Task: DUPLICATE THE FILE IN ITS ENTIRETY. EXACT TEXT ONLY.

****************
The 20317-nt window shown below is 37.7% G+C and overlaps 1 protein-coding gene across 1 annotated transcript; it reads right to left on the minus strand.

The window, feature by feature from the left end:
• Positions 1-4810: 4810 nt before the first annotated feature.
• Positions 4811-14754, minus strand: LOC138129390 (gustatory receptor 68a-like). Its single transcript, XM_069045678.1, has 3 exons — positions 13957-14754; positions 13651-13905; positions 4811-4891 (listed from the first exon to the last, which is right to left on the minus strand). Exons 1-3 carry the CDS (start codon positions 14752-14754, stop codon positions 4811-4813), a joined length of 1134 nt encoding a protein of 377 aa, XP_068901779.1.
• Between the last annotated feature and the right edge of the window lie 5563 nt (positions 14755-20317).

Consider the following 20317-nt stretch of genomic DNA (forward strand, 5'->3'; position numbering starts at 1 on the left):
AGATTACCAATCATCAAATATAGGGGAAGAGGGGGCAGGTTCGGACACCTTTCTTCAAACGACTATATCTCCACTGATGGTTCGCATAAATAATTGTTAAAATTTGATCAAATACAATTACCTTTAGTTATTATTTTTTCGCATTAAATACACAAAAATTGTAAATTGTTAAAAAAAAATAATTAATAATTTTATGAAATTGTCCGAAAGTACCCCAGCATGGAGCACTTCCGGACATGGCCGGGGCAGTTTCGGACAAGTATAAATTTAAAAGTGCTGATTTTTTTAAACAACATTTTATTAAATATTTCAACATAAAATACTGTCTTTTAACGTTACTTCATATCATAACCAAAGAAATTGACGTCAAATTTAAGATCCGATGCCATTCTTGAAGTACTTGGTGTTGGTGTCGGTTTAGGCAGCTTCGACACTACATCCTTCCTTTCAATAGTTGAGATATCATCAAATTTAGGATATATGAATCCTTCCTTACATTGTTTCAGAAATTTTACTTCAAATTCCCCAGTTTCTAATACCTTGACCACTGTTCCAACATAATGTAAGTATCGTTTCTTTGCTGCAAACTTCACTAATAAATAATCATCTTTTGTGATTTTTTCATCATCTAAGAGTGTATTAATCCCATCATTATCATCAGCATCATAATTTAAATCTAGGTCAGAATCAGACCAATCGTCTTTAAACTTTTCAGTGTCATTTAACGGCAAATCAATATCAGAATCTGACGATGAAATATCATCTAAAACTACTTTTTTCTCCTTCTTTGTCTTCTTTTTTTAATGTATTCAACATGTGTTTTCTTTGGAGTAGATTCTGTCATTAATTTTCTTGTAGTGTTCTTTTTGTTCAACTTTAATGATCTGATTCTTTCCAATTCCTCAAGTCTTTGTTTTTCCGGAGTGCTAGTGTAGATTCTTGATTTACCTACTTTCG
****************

The 20317-nt window shown below is 37.7% G+C and overlaps 1 protein-coding gene across 1 annotated transcript; it reads right to left on the minus strand.

The window, feature by feature from the left end:
• Positions 1-4810: 4810 nt before the first annotated feature.
• Positions 4811-14754, minus strand: LOC138129390 (gustatory receptor 68a-like). Its single transcript, XM_069045678.1, has 3 exons — positions 13957-14754; positions 13651-13905; positions 4811-4891 (listed from the first exon to the last, which is right to left on the minus strand). Exons 1-3 carry the CDS (start codon positions 14752-14754, stop codon positions 4811-4813), a joined length of 1134 nt encoding a protein of 377 aa, XP_068901779.1.
• Between the last annotated feature and the right edge of the window lie 5563 nt (positions 14755-20317).

Consider the following 20317-nt stretch of genomic DNA (forward strand, 5'->3'; position numbering starts at 1 on the left):
AGATTACCAATCATCAAATATAGGGGAAGAGGGGGCAGGTTCGGACACCTTTCTTCAAACGACTATATCTCCACTGATGGTTCGCATAAATAATTGTTAAAATTTGATCAAATACAATTACCTTTAGTTATTATTTTTTCGCATTAAATACACAAAAATTGTAAATTGTTAAAAAAAAATAATTAATAATTTTATGAAATTGTCCGAAAGTACCCCAGCATGGAGCACTTCCGGACATGGCCGGGGCAGTTTCGGACAAGTATAAATTTAAAAGTGCTGATTTTTTTAAACAACATTTTATTAAATATTTCAACATAAAATACTGTCTTTTAACGTTACTTCATATCATAACCAAAGAAATTGACGTCAAATTTAAGATCCGATGCCATTCTTGAAGTACTTGGTGTTGGTGTCGGTTTAGGCAGCTTCGACACTACATCCTTCCTTTCAATAGTTGAGATATCATCAAATTTAGGATATATGAATCCTTCCTTACATTGTTTCAGAAATTTTACTTCAAATTCCCCAGTTTCTAATACCTTGACCACTGTTCCAACATAATGTAAGTATCGTTTCTTTGCTGCAAACTTCACTAATAAATAATCATCTTTTGTGATTTTTTCATCATCTAAGAGTGTATTAATCCCATCATTATCATCAGCATCATAATTTAAATCTAGGTCAGAATCAGACCAATCGTCTTTAAACTTTTCAGTGTCATTTAACGGCAAATCAATATCAGAATCTGACGATGAAATATCATCTAAAACTACTTTTTTCTCCTTCTTTGTCTTCTTTTTTTAATGTATTCAACATGTGTTTTCTTTGGAGTAGATTCTGTCATTAATTTTCTTGTAGTGTTCTTTTTGTTCAACTTTAATGATCTGATTCTTTCCAATTCCTCAAGTCTTTGTTTTTCCGGAGTGCTAGTGTAGATTCTTGATTTACCTACTTTCG